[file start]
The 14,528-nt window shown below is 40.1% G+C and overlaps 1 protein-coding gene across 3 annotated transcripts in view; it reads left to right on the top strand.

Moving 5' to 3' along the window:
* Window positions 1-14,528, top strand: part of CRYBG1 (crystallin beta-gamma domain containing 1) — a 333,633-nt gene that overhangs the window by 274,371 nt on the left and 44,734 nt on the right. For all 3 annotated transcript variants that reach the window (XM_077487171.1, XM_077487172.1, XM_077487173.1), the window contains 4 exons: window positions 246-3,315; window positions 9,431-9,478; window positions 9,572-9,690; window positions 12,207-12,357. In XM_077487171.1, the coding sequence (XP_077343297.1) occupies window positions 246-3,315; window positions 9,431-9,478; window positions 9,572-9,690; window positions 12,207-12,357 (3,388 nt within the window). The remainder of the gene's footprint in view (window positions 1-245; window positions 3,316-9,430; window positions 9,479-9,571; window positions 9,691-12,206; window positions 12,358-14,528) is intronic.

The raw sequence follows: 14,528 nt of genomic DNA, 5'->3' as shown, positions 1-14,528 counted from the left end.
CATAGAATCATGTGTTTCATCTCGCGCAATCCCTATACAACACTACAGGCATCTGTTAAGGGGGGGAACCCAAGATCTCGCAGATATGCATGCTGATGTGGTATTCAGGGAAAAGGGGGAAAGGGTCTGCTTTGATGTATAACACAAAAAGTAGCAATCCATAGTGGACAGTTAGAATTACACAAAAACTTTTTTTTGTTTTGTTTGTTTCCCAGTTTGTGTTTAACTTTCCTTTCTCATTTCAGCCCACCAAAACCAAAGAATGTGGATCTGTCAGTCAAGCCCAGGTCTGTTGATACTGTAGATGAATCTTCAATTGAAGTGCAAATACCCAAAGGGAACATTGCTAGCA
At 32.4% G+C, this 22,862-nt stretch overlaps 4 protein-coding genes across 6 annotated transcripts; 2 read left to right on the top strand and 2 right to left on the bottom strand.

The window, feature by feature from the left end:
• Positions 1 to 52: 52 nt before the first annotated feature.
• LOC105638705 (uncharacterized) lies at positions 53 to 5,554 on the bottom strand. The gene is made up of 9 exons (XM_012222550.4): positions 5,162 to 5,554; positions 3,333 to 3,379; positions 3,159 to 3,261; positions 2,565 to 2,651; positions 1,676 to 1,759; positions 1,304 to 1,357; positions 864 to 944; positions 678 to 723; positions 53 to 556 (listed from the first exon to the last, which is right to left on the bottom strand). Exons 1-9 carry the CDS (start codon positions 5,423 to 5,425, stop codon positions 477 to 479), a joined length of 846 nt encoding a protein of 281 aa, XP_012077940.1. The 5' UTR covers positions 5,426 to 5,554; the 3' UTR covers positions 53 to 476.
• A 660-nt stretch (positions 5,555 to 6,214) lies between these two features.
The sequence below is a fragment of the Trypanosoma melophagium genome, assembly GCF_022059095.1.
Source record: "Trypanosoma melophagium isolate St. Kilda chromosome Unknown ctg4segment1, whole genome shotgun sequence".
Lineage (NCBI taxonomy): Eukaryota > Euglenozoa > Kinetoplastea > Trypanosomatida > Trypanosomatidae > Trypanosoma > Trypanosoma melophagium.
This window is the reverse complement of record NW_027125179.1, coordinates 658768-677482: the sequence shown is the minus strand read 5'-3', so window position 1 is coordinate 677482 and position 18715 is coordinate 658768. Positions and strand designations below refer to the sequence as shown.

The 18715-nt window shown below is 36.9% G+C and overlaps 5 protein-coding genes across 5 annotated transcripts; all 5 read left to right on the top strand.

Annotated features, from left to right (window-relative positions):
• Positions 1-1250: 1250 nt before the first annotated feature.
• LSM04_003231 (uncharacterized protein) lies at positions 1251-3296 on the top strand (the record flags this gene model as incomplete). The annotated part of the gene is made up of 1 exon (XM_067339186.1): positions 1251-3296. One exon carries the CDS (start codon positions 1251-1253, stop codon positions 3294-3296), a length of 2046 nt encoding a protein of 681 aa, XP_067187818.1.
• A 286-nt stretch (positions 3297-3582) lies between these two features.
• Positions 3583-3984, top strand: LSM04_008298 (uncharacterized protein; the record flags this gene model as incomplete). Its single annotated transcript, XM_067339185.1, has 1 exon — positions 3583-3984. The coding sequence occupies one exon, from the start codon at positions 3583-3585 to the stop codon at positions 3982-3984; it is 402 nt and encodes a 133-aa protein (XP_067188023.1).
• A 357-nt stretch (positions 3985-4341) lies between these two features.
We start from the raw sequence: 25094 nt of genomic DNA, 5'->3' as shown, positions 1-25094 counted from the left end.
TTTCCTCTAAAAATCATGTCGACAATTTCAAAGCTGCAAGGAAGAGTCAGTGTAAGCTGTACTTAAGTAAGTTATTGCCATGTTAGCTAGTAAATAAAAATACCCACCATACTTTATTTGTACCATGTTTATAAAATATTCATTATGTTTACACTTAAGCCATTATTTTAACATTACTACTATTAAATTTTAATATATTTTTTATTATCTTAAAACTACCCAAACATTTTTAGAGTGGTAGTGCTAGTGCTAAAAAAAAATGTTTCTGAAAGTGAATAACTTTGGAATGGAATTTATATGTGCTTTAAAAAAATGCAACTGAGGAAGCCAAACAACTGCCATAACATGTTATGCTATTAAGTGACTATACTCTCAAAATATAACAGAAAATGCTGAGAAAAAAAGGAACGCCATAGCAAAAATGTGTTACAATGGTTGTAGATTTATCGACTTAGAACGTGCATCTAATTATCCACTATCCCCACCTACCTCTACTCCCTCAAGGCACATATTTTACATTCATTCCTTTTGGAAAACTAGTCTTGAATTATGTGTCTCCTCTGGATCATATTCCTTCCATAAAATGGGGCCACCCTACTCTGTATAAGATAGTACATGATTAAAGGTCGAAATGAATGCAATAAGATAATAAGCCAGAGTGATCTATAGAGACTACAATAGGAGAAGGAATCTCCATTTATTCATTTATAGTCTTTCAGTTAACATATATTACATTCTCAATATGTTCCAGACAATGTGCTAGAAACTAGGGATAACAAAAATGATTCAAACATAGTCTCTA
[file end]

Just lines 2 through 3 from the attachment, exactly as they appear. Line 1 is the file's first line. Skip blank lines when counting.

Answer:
Moving 5' to 3' along the window:
* Window positions 1-14,528, top strand: part of CRYBG1 (crystallin beta-gamma domain containing 1) — a 333,633-nt gene that overhangs the window by 274,371 nt on the left and 44,734 nt on the right. For all 3 annotated transcript variants that reach the window (XM_077487171.1, XM_077487172.1, XM_077487173.1), the window contains 4 exons: window positions 246-3,315; window positions 9,431-9,478; window positions 9,572-9,690; window positions 12,207-12,357. In XM_077487171.1, the coding sequence (XP_077343297.1) occupies window positions 246-3,315; window positions 9,431-9,478; window positions 9,572-9,690; window positions 12,207-12,357 (3,388 nt within the window). The remainder of the gene's footprint in view (window positions 1-245; window positions 3,316-9,430; window positions 9,479-9,571; window positions 9,691-12,206; window positions 12,358-14,528) is intronic.